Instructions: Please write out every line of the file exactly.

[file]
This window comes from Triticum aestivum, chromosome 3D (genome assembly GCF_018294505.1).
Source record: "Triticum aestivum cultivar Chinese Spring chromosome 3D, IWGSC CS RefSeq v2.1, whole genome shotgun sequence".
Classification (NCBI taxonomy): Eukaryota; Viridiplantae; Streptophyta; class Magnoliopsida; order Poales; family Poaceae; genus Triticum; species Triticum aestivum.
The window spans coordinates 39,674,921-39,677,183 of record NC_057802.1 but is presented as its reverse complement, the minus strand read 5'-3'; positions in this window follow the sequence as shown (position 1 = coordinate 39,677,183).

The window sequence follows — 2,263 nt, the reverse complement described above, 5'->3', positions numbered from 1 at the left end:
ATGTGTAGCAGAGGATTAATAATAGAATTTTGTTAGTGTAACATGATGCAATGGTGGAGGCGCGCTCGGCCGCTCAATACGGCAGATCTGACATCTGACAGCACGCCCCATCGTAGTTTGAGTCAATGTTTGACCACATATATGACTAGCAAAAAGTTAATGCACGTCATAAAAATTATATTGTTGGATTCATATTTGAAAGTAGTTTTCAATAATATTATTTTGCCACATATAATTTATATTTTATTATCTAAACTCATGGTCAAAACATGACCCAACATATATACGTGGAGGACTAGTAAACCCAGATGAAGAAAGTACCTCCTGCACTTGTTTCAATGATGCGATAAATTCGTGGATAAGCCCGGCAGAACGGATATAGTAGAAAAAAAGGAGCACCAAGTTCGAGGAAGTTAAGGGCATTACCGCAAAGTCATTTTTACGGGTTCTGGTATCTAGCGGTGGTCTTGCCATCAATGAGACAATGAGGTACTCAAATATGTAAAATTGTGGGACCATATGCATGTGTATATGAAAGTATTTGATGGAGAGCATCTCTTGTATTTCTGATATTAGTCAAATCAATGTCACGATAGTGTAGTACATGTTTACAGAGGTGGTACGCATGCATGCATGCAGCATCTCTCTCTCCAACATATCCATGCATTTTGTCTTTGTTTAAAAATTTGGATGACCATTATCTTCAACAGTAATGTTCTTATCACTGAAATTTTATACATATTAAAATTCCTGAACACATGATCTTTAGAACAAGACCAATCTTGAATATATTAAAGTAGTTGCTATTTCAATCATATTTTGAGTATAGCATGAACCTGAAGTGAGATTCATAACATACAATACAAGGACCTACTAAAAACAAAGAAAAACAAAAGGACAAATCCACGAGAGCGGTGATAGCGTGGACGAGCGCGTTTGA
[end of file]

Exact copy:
This window comes from Triticum aestivum, chromosome 3D (genome assembly GCF_018294505.1).
Source record: "Triticum aestivum cultivar Chinese Spring chromosome 3D, IWGSC CS RefSeq v2.1, whole genome shotgun sequence".
Classification (NCBI taxonomy): Eukaryota; Viridiplantae; Streptophyta; class Magnoliopsida; order Poales; family Poaceae; genus Triticum; species Triticum aestivum.
The window spans coordinates 39,674,921-39,677,183 of record NC_057802.1 but is presented as its reverse complement, the minus strand read 5'-3'; positions in this window follow the sequence as shown (position 1 = coordinate 39,677,183).

The window sequence follows — 2,263 nt, the reverse complement described above, 5'->3', positions numbered from 1 at the left end:
ATGTGTAGCAGAGGATTAATAATAGAATTTTGTTAGTGTAACATGATGCAATGGTGGAGGCGCGCTCGGCCGCTCAATACGGCAGATCTGACATCTGACAGCACGCCCCATCGTAGTTTGAGTCAATGTTTGACCACATATATGACTAGCAAAAAGTTAATGCACGTCATAAAAATTATATTGTTGGATTCATATTTGAAAGTAGTTTTCAATAATATTATTTTGCCACATATAATTTATATTTTATTATCTAAACTCATGGTCAAAACATGACCCAACATATATACGTGGAGGACTAGTAAACCCAGATGAAGAAAGTACCTCCTGCACTTGTTTCAATGATGCGATAAATTCGTGGATAAGCCCGGCAGAACGGATATAGTAGAAAAAAAGGAGCACCAAGTTCGAGGAAGTTAAGGGCATTACCGCAAAGTCATTTTTACGGGTTCTGGTATCTAGCGGTGGTCTTGCCATCAATGAGACAATGAGGTACTCAAATATGTAAAATTGTGGGACCATATGCATGTGTATATGAAAGTATTTGATGGAGAGCATCTCTTGTATTTCTGATATTAGTCAAATCAATGTCACGATAGTGTAGTACATGTTTACAGAGGTGGTACGCATGCATGCATGCAGCATCTCTCTCTCCAACATATCCATGCATTTTGTCTTTGTTTAAAAATTTGGATGACCATTATCTTCAACAGTAATGTTCTTATCACTGAAATTTTATACATATTAAAATTCCTGAACACATGATCTTTAGAACAAGACCAATCTTGAATATATTAAAGTAGTTGCTATTTCAATCATATTTTGAGTATAGCATGAACCTGAAGTGAGATTCATAACATACAATACAAGGACCTACTAAAAACAAAGAAAAACAAAAGGACAAATCCACGAGAGCGGTGATAGCGTGGACGAGCGCGTTTGA